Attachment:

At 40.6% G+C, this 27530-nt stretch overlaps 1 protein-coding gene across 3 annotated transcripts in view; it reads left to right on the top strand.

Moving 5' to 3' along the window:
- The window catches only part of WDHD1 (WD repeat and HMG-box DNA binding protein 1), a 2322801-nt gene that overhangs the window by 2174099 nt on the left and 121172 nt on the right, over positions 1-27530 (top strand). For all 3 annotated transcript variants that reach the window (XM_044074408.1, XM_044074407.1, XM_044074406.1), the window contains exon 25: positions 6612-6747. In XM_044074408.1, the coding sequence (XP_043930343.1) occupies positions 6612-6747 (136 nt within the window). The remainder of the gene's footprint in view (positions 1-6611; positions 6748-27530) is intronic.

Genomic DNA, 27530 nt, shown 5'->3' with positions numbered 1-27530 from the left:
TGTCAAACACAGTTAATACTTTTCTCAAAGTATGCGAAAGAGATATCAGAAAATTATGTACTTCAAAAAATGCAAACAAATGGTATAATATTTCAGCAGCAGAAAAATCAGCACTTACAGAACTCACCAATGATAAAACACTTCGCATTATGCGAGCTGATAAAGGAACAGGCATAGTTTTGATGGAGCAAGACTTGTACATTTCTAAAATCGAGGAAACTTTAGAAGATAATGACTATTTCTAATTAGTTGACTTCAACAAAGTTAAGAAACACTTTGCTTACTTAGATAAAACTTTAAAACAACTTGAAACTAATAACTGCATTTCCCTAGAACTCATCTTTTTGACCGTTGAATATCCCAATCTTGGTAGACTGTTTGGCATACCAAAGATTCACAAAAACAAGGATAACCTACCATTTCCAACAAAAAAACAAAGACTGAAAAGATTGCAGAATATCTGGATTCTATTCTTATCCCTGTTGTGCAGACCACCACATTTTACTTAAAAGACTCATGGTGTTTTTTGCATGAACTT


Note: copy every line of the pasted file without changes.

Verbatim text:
At 40.6% G+C, this 27530-nt stretch overlaps 1 protein-coding gene across 3 annotated transcripts in view; it reads left to right on the top strand.

Moving 5' to 3' along the window:
- The window catches only part of WDHD1 (WD repeat and HMG-box DNA binding protein 1), a 2322801-nt gene that overhangs the window by 2174099 nt on the left and 121172 nt on the right, over positions 1-27530 (top strand). For all 3 annotated transcript variants that reach the window (XM_044074408.1, XM_044074407.1, XM_044074406.1), the window contains exon 25: positions 6612-6747. In XM_044074408.1, the coding sequence (XP_043930343.1) occupies positions 6612-6747 (136 nt within the window). The remainder of the gene's footprint in view (positions 1-6611; positions 6748-27530) is intronic.

Genomic DNA, 27530 nt, shown 5'->3' with positions numbered 1-27530 from the left:
TGTCAAACACAGTTAATACTTTTCTCAAAGTATGCGAAAGAGATATCAGAAAATTATGTACTTCAAAAAATGCAAACAAATGGTATAATATTTCAGCAGCAGAAAAATCAGCACTTACAGAACTCACCAATGATAAAACACTTCGCATTATGCGAGCTGATAAAGGAACAGGCATAGTTTTGATGGAGCAAGACTTGTACATTTCTAAAATCGAGGAAACTTTAGAAGATAATGACTATTTCTAATTAGTTGACTTCAACAAAGTTAAGAAACACTTTGCTTACTTAGATAAAACTTTAAAACAACTTGAAACTAATAACTGCATTTCCCTAGAACTCATCTTTTTGACCGTTGAATATCCCAATCTTGGTAGACTGTTTGGCATACCAAAGATTCACAAAAACAAGGATAACCTACCATTTCCAACAAAAAAACAAAGACTGAAAAGATTGCAGAATATCTGGATTCTATTCTTATCCCTGTTGTGCAGACCACCACATTTTACTTAAAAGACTCATGGTGTTTTTTGCATGAACTT